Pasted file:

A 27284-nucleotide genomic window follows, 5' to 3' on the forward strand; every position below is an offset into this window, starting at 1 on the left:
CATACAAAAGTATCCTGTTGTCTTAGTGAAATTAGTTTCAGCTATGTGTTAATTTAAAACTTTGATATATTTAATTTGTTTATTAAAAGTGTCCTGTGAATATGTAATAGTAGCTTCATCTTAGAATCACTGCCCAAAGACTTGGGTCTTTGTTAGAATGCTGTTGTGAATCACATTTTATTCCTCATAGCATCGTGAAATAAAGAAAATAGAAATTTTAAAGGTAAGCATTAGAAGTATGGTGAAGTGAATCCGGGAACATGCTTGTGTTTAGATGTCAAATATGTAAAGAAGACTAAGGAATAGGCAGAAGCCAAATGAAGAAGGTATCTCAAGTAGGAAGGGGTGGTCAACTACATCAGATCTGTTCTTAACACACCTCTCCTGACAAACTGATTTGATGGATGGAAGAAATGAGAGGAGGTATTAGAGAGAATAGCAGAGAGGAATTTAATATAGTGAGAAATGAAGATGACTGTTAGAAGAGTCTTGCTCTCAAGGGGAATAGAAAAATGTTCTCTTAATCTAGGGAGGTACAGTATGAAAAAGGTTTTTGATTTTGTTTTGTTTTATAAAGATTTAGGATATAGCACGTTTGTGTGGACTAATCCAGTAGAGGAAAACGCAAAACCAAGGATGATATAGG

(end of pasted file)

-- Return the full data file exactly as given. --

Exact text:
A 27284-nucleotide genomic window follows, 5' to 3' on the forward strand; every position below is an offset into this window, starting at 1 on the left:
CATACAAAAGTATCCTGTTGTCTTAGTGAAATTAGTTTCAGCTATGTGTTAATTTAAAACTTTGATATATTTAATTTGTTTATTAAAAGTGTCCTGTGAATATGTAATAGTAGCTTCATCTTAGAATCACTGCCCAAAGACTTGGGTCTTTGTTAGAATGCTGTTGTGAATCACATTTTATTCCTCATAGCATCGTGAAATAAAGAAAATAGAAATTTTAAAGGTAAGCATTAGAAGTATGGTGAAGTGAATCCGGGAACATGCTTGTGTTTAGATGTCAAATATGTAAAGAAGACTAAGGAATAGGCAGAAGCCAAATGAAGAAGGTATCTCAAGTAGGAAGGGGTGGTCAACTACATCAGATCTGTTCTTAACACACCTCTCCTGACAAACTGATTTGATGGATGGAAGAAATGAGAGGAGGTATTAGAGAGAATAGCAGAGAGGAATTTAATATAGTGAGAAATGAAGATGACTGTTAGAAGAGTCTTGCTCTCAAGGGGAATAGAAAAATGTTCTCTTAATCTAGGGAGGTACAGTATGAAAAAGGTTTTTGATTTTGTTTTGTTTTATAAAGATTTAGGATATAGCACGTTTGTGTGGACTAATCCAGTAGAGGAAAACGCAAAACCAAGGATGATATAGG